Radio frequency (RF) components and cables are used in quantum computing to transmit signals that manipulate the state of qubits, the basic unit of quantum computing. These components are typically operated inside a dilution refrigerator with temperatures as low as tens of milli-kelvin (mK). The RF performance of these components can be characterised by measuring their scattering parameters, known as S-parameters, which describe how energy propagates through an electrical network. S-parameters describe the relationship between different ports of the electrical network at RF frequencies when it is important to describe the network in terms of the amplitude and phase change of the transmitted and reflected signals as a function of frequency, rather than the voltage and current representation used at lower frequencies. The S-parameters can be utilised to extract other useful information such as the electrical properties of transmission lines, equivalent circuit models, material properties, crosstalk and losses.
Accurate determination of S-parameters in a cryogenic environment benefits quantum computing by supporting the development of active and passive cryo-electronic devices, cables and interconnects, multiplexers, quantum and RF integrated circuits, flux quantum electronics, cryo-CMOS technologies, quantum hardware packaging, small-signal and waveform metrology, and parametric amplifier development. In addition to quantum computing, scientific applications requiring accurate S-parameter characterisation at low temperatures include radio astronomy and high frequency electronic transport experiments.
Typical RF components in a quantum computer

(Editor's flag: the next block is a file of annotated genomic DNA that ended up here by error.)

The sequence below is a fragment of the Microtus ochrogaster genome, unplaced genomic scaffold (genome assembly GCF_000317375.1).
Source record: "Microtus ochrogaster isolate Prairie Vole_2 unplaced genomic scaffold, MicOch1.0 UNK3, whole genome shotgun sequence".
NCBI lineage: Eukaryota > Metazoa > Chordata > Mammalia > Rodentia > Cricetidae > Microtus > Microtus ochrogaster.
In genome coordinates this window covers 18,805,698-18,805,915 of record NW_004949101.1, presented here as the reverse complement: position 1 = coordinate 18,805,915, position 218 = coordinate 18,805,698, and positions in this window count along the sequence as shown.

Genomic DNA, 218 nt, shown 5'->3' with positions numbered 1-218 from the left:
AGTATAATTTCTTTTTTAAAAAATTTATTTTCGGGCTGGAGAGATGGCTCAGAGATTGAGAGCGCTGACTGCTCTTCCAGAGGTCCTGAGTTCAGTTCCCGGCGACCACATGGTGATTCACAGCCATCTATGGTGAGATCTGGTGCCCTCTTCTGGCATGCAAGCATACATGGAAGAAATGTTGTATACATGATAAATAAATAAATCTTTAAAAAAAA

The cryogenic device S-parameter measurements are usually adversely affected by the cables and other components inside the dilution refrigerator, which need to be “corrected” using calibration techniques to gain a better understanding of the device behaviour. NPL specialises in performing calibrated S-parameter measurements at cryogenic temperatures, as low as tens of mK, using an NPL-developed cryogenic RF calibration unit.
Read our work on characterising quantum integrated circuits at milli-kelvin temperatures.
Read our work on characterising RF integrated circuits at milli-kelvin temperatures.
Watch this video characterisation of quantum and RF components at milli-kelvin temperatures.
Our expertise and capabilities offer solutions suitable for both industrial applications and fundamental research. We can provide:
- Support with development of new and improved cryogenic RF components and systems by characterising them at frequencies up to at least 18 GHz and at temperatures down to at least 15 mK
- Passive coaxial components such as cables, interconnects, packaged quantum devices, filters, attenuators, etc.
- Active coaxial components such as LNAs, parametric amplifiers, mixers, etc.
- Multi-port coaxial components such as multi-qubit circuits, switches, multiplexers, circulators, etc.
- RF and quantum integrated circuits such as qubits, resonators, cryo-electronics, attenuators, etc.
- Support with the development of RF installations in dilution refrigerators by characterising the RF performance of coaxial lines and new RF interfaces at frequencies up to at least 18 GHz at various temperature stages.
We are also actively involved in a wide range of collaborative research projects such as Altnaharra and EPIQC, and investigations into innovative test applications and processes involving cryogenic measurements is ongoing through the National Quantum Technologies Programme.
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